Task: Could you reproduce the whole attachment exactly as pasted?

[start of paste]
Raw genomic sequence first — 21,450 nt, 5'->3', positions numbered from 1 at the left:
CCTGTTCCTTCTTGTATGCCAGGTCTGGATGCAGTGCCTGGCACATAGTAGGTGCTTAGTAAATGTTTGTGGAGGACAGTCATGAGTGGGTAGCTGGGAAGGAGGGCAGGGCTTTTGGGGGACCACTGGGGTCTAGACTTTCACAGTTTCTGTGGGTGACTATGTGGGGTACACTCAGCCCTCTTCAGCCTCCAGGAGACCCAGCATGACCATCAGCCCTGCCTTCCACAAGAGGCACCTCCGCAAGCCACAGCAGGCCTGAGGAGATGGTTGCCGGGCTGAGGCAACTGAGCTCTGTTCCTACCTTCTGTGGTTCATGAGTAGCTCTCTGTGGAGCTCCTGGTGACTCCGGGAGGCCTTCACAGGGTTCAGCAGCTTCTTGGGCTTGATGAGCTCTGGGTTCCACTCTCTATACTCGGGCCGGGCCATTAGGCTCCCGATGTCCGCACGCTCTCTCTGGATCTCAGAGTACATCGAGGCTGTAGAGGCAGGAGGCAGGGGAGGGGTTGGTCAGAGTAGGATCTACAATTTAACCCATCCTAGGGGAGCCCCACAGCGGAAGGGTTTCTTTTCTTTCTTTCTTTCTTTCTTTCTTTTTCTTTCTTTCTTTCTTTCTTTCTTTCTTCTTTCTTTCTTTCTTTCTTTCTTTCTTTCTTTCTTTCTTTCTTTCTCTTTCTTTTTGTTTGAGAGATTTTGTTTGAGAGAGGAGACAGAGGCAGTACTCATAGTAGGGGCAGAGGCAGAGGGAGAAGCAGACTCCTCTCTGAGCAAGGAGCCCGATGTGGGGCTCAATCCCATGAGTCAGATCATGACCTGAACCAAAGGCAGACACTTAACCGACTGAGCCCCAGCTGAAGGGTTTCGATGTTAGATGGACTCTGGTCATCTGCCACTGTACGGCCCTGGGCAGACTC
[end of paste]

Raw genomic sequence first — 21,450 nt, 5'->3', positions numbered from 1 at the left:
CCTGTTCCTTCTTGTATGCCAGGTCTGGATGCAGTGCCTGGCACATAGTAGGTGCTTAGTAAATGTTTGTGGAGGACAGTCATGAGTGGGTAGCTGGGAAGGAGGGCAGGGCTTTTGGGGGACCACTGGGGTCTAGACTTTCACAGTTTCTGTGGGTGACTATGTGGGGTACACTCAGCCCTCTTCAGCCTCCAGGAGACCCAGCATGACCATCAGCCCTGCCTTCCACAAGAGGCACCTCCGCAAGCCACAGCAGGCCTGAGGAGATGGTTGCCGGGCTGAGGCAACTGAGCTCTGTTCCTACCTTCTGTGGTTCATGAGTAGCTCTCTGTGGAGCTCCTGGTGACTCCGGGAGGCCTTCACAGGGTTCAGCAGCTTCTTGGGCTTGATGAGCTCTGGGTTCCACTCTCTATACTCGGGCCGGGCCATTAGGCTCCCGATGTCCGCACGCTCTCTCTGGATCTCAGAGTACATCGAGGCTGTAGAGGCAGGAGGCAGGGGAGGGGTTGGTCAGAGTAGGATCTACAATTTAACCCATCCTAGGGGAGCCCCACAGCGGAAGGGTTTCTTTTCTTTCTTTCTTTCTTTCTTTCTTTTTCTTTCTTTCTTTCTTTCTTTCTTTCTTCTTTCTTTCTTTCTTTCTTTCTTTCTTTCTTTCTTTCTTTCTTTCTCTTTCTTTTTGTTTGAGAGATTTTGTTTGAGAGAGGAGACAGAGGCAGTACTCATAGTAGGGGCAGAGGCAGAGGGAGAAGCAGACTCCTCTCTGAGCAAGGAGCCCGATGTGGGGCTCAATCCCATGAGTCAGATCATGACCTGAACCAAAGGCAGACACTTAACCGACTGAGCCCCAGCTGAAGGGTTTCGATGTTAGATGGACTCTGGTCATCTGCCACTGTACGGCCCTGGGCAGACTC